Craver: Corruption isn't a joke, but its sentences are

“My object all sublime, I shall achieve in time – to let the punishment fit the crime, the punishment fit the crime.” – Gilbert and Sullivan, “The Mikado”

Hooray! Jesse Jackson Jr. will get out of prison early!

Don’t everybody celebrate at once.

The disgraced former congressman completed a drug treatment program and shaved three months off his whopping 2 1/2-year sentence for using $750,000 of his campaign fund like a personal piggy bank, splurging on everything from stuffed elk heads to Michael Jackson’s fedora. Should the Chicago Democrat’s new September 2015 release date hold, Jackson will have served less than two years. Far too light, despite assertions from his cellmate that he does self-imposed penance by scrubbing toilets like a champ.

Sure, Jackson’s no Rita Crundwell, the former Dixon treasurer and comptroller who made corruption history by pilfering more than $53.7 million for a lavish lifestyle of breeding horses. But Crundwell’s sentence of just less than 20 years was too light as well, given the magnitude of what she did.

As I write this, a jury found now-former state Rep. Derrick Smith, D-Chicago, guilty of bribery charges. But I’m not going to waste my time following Smith’s sentencing, because it, too, will be a joke.

Therein lies the problem of rooting out government corruption.

An ever-increasing battery of laws has given prosecutors the power to go after corrupt officials. A 2012 University of Illinois at Chicago study found that more than 1,800 public officials in Illinois have been convicted on federal corruption charges since 1976 – that’s an unbelievable average of about one a week.

Why does political corruption in Illinois continue to flourish? Look no further than Jackson’s ridiculously low sentence at a minimum-security facility. We’ve given prosecutors powerful tools with which to hand out slaps on the wrist.

Jackson’s sentence is low-hanging fruit. How many people would gladly go to a minimum-security Club Fed dormitory for two years or less if it meant getting to spend $750,000 on whatever they wished? Talk about a plush rate of return compared to the risks.

But even the larger sentences for violating the public trust don’t add up to a heck of a lot.

Former Democratic Gov. Rod Blagojevich, arguably the most bent governor since Republican Len Small was pardoning mob killers for the right price, got 14 years for a litany of corruption charges, most of which revolved around trying to sell President Barack Obama’s vacant U.S. Senate seat to the highest bidder. The conventional wisdom was that U.S. District Judge James Zagel threw the book at him by corruption standards.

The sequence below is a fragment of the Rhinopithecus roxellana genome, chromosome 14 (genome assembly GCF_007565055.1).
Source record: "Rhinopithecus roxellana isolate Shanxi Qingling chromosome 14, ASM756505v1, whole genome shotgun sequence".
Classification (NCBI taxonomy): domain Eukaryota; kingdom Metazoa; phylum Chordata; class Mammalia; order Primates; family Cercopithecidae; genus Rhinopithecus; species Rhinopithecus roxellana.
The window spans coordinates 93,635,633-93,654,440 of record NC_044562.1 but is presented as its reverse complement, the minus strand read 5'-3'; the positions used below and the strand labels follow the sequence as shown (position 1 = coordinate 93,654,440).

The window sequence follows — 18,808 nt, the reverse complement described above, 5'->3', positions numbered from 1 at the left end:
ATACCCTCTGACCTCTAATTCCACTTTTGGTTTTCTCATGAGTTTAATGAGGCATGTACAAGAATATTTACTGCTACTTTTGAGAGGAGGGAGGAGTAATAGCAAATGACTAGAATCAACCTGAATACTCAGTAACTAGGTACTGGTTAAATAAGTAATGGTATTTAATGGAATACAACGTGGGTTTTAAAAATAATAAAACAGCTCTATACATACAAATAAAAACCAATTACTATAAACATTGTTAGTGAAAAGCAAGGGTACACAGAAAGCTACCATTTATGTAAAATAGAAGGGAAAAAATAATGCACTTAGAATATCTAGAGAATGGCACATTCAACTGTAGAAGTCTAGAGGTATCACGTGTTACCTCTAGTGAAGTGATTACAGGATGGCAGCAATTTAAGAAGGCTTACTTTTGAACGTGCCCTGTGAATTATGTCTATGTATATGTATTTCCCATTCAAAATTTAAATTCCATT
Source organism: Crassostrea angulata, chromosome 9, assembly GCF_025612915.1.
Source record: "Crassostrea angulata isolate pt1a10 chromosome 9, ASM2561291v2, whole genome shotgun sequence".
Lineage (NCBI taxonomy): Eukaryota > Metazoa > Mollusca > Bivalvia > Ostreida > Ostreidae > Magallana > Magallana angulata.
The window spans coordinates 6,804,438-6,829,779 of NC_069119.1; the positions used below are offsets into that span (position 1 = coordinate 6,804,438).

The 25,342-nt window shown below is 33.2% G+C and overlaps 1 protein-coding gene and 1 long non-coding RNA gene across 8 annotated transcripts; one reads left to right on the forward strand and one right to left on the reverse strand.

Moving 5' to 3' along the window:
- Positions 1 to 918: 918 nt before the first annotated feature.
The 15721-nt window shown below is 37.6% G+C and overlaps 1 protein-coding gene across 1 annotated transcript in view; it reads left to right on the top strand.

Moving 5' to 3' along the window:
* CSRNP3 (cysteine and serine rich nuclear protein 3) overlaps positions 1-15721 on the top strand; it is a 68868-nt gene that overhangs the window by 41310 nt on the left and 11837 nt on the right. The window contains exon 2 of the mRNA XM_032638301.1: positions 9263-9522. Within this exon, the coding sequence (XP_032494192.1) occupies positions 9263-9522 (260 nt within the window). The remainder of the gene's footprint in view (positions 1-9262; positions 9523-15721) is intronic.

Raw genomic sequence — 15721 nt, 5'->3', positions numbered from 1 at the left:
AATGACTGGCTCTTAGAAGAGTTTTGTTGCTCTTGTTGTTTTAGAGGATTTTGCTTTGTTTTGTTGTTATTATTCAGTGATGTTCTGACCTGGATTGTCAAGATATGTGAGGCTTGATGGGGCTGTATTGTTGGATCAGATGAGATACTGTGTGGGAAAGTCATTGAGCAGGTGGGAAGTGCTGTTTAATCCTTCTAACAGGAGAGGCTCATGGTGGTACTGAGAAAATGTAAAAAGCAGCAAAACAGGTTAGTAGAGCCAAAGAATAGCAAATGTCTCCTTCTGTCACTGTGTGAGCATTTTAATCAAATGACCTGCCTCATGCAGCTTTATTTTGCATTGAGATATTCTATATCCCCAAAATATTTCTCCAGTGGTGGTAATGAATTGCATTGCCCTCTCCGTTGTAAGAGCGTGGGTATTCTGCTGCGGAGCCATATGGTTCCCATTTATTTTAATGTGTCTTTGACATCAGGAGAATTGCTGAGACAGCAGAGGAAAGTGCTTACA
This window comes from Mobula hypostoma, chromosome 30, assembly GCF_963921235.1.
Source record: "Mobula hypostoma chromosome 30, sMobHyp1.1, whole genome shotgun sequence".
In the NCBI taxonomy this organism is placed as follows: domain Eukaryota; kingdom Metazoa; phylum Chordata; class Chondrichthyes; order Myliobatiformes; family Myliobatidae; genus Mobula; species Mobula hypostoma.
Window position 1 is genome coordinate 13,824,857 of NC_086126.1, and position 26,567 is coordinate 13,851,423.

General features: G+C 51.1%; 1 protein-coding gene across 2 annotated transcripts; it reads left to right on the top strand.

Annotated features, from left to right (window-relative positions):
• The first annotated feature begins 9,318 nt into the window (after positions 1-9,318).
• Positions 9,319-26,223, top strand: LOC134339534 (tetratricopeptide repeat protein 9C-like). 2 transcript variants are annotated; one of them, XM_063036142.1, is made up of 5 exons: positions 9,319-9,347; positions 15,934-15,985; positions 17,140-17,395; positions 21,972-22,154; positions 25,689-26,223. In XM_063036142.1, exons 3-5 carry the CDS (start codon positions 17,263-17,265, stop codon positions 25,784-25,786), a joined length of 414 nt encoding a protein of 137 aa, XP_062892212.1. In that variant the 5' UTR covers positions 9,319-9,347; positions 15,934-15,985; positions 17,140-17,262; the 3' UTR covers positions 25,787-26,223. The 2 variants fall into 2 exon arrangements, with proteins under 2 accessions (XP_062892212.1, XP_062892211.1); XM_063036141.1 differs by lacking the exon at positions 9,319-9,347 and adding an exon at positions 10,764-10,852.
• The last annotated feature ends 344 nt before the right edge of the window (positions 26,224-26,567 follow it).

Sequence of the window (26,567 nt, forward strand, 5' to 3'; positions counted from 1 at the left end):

His predecessor, former Republican Gov. George Ryan, served 5 1/2 years of his 6 1/2-year sentence. That’s amazingly light, considering people died because of the licenses-for-bribes scheme that funneled money into his campaigns. The feds conservatively pinned nine fatalities on those bogus driver’s licenses, including a family of six kids who were burned to death. That’s 11 months of prison time for each dead child, the oldest of whom was 12.

One can argue that Crundwell’s sentence could amount to life imprisonment, given that she’s 61 years old. I argue that Crundwell got just less than 4 1/2 months for every $1 million of the $53.7 million she fleeced from taxpayers.

A person with no criminal history who robs a pharmacy and makes off with $53.70, and maybe a bottle of Oxycontin for his trouble, likely would get a stiffer sentence than Crundwell, Ryan or Blagojevich. Or Mel Reynolds, or Dan Rostenkowski, or other participants in the never-ending parade of Illinois political officials who do a stint behind bars.

Jackson’s sentencing, and that of his wife, ex-Chicago Alderman Sandi Jackson, was reminiscent of far too many others. They start with the sob-choked apology and the plea for mercy. Then comes the tongue lashing from the judge over the violation of the public trust. But in the end, the judge grimaces and hands down a light sentence – limited in great part by formula and pre-existing law – that doesn’t come close to reflecting said tongue lashing.

I watch the sob-choked apology phase with a healthy dash of schadenfreude – given that the sentence will be nothing special, I have to get satisfaction out of the defendant’s public self-debasement. Jesse Jr., who by all accounts bawled like a baby, didn’t disappoint. But when it’s Smith’s turn to be sentenced, I predict we’ll be cheated of even a sob-choked apology. It’s not in his character.

What we need is a shift of focus from giving prosecutors more tools with which to purge corrupt public officials to giving judges the power to give them longer and tougher sentences. That would require members of Congress to pass laws that they themselves could run afoul of one day. I’m not holding my breath given lawmakers’ penchant for exempting themselves from the rules that they expect the great unwashed to follow.

As for Sandi Jackson? She received one year behind bars, which she will serve when her husband is released. But there’s a nugget of justice in that sentence.

Had she gotten even a day more than one year, she would have been eligible for credit for good behavior in federal prison. But with a one-year sentence, she serves all 365 days.

The fact that those who thirst for good government have to grasp at such small consolations as major victories explains why the state’s never-ending parade of indicted officials won’t stop anytime soon.

• Senior reporter Kevin P. Craver has won more than 70 state and national journalism awards during his 13 years with the Northwest Herald. He can be reached at 815-526-4618 or at

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